Ex-Im Bank supports US manufacturing

America’s manufacturing sector is on the way back—and not a second too soon.

There is a global scramble for jobs as countries across the world are jockeying for position to sell to the ever-expanding global middle class.

Manufacturing is growing stronger thanks to superior products, our energy revolution, growing demand overseas and renewed lending by global banks. Just this week, the Institute for Supply Management reported that manufacturing in the United States grew in November at the fastest pace in two and a half years.

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Overall for fiscal year 2013—in numbers just released—the Export Import (Ex-Im) Bank supported $37 billion worth of exports and approximately 205,000 good-paying American jobs.

The Ex-Im Bank is ready to help manufacturers in the United States seize this important moment. As a backstop to the financial sector, the Ex-Im Bank is there to step in when needed to ensure that a lack of financing won’t stand in the way of closing a sale.

For small businesses, this support is often essential. The Ex-Im Bank in 2013 served more American small exporters than ever before. It also had all-time highs in lending to women and minority-owned businesses.

Thanks to exports, manufacturers—particularly small and medium-sized enterprises—are producing great results as well. BTE Technologies almost doubled the size of its workforce as it expanded into markets abroad. Today, the Maryland maker of physical therapy and sports medicine equipment exports to 40 countries.

Ellicott Dredges, a 125-year-old manufacturer of dredging equipment, sends its products to markets in Asia, Latin America and Africa with the assistance of financing facilitated by the Ex-Im Bank.

Air Tractor is another Ex-Im Bank success story. This manufacturer of agricultural and forest-firefighting aircraft for use in Brazil and Argentina has utilized Ex-Im programs to generate substantial growth in exports and sustain jobs in a small town in Texas.

And manufacturers are poised for continued export growth. Demand for advanced goods and services in the developing world is exploding to meet the needs of a middle class that is growing by approximately 200 million consumers a year.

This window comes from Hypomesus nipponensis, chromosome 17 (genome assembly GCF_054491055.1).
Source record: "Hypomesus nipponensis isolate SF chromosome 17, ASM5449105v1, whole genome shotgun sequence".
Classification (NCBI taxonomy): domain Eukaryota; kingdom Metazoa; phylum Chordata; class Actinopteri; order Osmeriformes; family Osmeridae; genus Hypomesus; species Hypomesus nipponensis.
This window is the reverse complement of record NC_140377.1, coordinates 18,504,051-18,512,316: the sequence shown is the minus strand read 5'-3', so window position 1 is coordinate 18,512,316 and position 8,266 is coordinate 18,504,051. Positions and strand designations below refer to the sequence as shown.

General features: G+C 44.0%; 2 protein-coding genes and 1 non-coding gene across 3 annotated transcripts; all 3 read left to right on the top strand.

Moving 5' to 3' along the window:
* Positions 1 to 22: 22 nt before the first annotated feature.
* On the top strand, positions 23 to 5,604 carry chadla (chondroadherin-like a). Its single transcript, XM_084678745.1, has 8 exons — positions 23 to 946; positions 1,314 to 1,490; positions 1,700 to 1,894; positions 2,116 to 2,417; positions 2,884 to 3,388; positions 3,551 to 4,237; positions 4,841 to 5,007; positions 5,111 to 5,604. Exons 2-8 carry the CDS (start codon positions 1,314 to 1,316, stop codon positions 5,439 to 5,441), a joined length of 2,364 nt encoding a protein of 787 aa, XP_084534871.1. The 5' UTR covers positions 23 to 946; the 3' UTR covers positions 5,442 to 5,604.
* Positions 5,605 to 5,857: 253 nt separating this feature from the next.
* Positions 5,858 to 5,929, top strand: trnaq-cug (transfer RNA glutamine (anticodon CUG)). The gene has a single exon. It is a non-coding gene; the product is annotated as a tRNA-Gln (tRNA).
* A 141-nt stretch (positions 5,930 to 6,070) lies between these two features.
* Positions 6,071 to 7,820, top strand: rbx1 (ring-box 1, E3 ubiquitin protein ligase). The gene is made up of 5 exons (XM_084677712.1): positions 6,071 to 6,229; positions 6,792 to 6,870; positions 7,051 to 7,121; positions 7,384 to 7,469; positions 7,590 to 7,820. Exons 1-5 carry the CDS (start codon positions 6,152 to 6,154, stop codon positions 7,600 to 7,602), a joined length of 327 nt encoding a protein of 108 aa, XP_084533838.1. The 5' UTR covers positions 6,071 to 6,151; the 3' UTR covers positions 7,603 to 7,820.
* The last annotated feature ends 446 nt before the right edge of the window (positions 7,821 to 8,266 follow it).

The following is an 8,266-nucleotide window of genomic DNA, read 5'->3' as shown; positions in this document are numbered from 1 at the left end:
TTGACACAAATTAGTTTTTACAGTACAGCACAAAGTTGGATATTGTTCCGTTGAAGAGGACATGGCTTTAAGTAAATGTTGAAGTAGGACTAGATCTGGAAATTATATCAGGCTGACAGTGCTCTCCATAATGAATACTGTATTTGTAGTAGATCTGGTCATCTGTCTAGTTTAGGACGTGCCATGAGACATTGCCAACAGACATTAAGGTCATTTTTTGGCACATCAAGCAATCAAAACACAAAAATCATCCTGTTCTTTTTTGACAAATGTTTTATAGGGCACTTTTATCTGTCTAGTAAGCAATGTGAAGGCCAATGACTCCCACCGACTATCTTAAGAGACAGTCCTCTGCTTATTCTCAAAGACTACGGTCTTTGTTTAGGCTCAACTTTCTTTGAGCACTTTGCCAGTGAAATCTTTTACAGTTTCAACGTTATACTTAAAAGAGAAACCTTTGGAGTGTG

Their need for infrastructure—electricity, clean water, highways, railroads, airports and more—is especially strong. Infrastructure will require nearly $60 trillion of investment just to keep up with GDP growth, according to the McKinsey Global Institute.

It’s a once-in-a-generation opportunity for American companies and their workers. In fact, the Ex-Im Bank supported more global infrastructure projects in the past three years than in the previous 17 years combined.

But we’re not the only country fighting to get a slice of this $60 trillion pie.

Every nation is in a race to create jobs through increased exports. Fifty-nine other export credit agencies around the world are trying to increase their countries’ share of the global market. That makes for a brutally competitive landscape.

There is no reason why those roads, bridges, rivets and ball bearings should not be made in America. The heavy equipment used to build roads and bridges can be exported from right here. We produce the world’s highest-quality goods and services, but that may not be enough when U.S. companies are up against government-owned and government-subsidized competitors.

Indeed, our manufacturers are not just competing against other privately-owned companies—we must go head to head with foreign governments ready to do whatever it takes to close a deal for their national champions.  

So far, America is holding our own. We now export $2.2 trillion of U.S.-made goods and services—that’s 14 percent of our GDP—both all-time highs. 

But the competition is unrelenting and always looking to increase its share of export markets at our expense. We have to continue to take every opportunity to out-innovate and out-produce the rest of the world. And the Ex-Im Bank is there to help level the playing field and make sure each company gets a fair shot.

Hochberg is the chairman and president of the Export-Import Bank of the United States. Timmons is the president and CEO of the National Association of Manufacturers.